I seen Perlgolds have an almost round logo also just wondering if there might be more makees that I could look into

  11. #160

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    It's an East German-built instrument. Makers in the Workers' Paradise used tailpieces, bridges and tuning machines from the same suppliers, so there is a lot of overlap between them in terms of hardware, Most of them used the "Stauffer-Legnani" neck bolt system as well. And there were box-makers who were separate from neck makers, so one sees similar necks on a variety of different guitar bodies as well.

    This guitar looks pretty decent in terms of its design and appointments. It's clearly not a low-end model, based on the more elaborate purfling, the use of rosewood for the headstock overlay and pickguard, and what appears to be a German carve on the plates.

    It has lots of similarities to some of the models distributed by Perl-Gold that were built for them by Martin Graubner, but could just as easily be from another maker.

    Please post some pix of the entire front and back of the instrument, in natural daylight, so we may get a more complete picture of the instrument.
    Last edited by Hammertone; 07-18-2020 at 03:05 PM.

  12. #161

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    Can't say much about the guitar I am afraid, just wondering who would have stamped the word 'Foreign' on the headstock? Are you located in the US? Was that once a common procedure when importing foreign instruments to the US? And what may be the meaning of '49' on the side of the headstock? Too bad the label has been torn off through the f-hole.

    Nice spruce top indeed.

  13. #162

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    From one of my friends who used to buy and sell antiques they said some products if exported had to be stamped with foreign this was before the EU and so the UK where I live would have required a foreign stamp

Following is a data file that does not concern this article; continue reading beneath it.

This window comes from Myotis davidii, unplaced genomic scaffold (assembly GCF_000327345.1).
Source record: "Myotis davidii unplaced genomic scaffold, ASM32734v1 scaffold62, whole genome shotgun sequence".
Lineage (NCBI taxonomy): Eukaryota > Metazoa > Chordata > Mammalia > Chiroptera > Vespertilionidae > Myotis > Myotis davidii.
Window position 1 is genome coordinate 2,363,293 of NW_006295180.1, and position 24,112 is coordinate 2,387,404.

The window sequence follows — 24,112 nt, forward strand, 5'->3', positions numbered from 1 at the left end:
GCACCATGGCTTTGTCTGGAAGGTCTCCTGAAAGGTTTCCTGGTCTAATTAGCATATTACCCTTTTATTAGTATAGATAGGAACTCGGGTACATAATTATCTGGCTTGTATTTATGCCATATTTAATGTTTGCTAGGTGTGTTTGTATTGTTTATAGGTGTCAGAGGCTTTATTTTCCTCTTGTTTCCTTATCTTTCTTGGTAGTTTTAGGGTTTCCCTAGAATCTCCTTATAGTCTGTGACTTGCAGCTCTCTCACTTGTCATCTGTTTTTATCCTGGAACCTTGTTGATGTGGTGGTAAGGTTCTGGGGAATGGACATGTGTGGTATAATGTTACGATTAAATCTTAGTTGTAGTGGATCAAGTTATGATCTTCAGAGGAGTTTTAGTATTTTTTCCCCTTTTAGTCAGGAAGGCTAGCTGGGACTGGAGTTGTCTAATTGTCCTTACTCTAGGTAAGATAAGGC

I have no clue on the 49 unless that's like a year marker

    Indeed a shame we have no actual markings from the maker either by a headstock logo or the inner label all we have is a visible location where the inner label was and also the circular glue residue where the headstock logo would have been

    Thanks for the comments all really helpful information

  14. #163

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    you can't base it solely on the residue left on headstock..doesn't mean emblem was round...could just be how they applied the glue...or even how they removed it!

    here's a musima with same type headstock




    also hamertone is correct, many of the german guitar makers shared parts...so those tailpieces do show up often...on herbert wurlitzers and heinz seiferts..and the triangular fret marked necks as well...

    unless you find an excact duplicate, might be very difficult to determine exactly

    luck

    cheers

  15. #164

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    for what it's worth, back in the day when Gibson was exporting guitars they had a small made in usa stamp on the back of the headstock [small, not like the large one that appeared on guitars starting circa '70]
    although not sure exactly why as they already had usa printed on the label inside.

  16. #165

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    Here's something to refresh this lovely thread - several Hoyer Specials built from @1950-@1965. The one at the bottom middle is a custom mini-me Special, 16" wide, with a 23 1/2" scale. And the one at the bottom right is a Hoyer Solist, the older but smaller brother to the Special, that shares with its larger sibling the Fu-Manchu soundholes, fully carved top and back, 24 3/4" scale, and fabulously playable neck.
    Attached Images Attached Images Vintage German Archtops-hoyer-x-9-lo-jpg 
    Last edited by Hammertone; 10-29-2020 at 01:45 AM.

  17. #166

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    Looks like somebody got a new Special, middle row far right.

  18. #167

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    Quote Originally Posted by What now?
    Looks like somebody got a new Special, middle row far right.
    Someone's paying attention. That one followed me home, banged on the door and demanded to be let in. But another one is leaving the roost in a few days.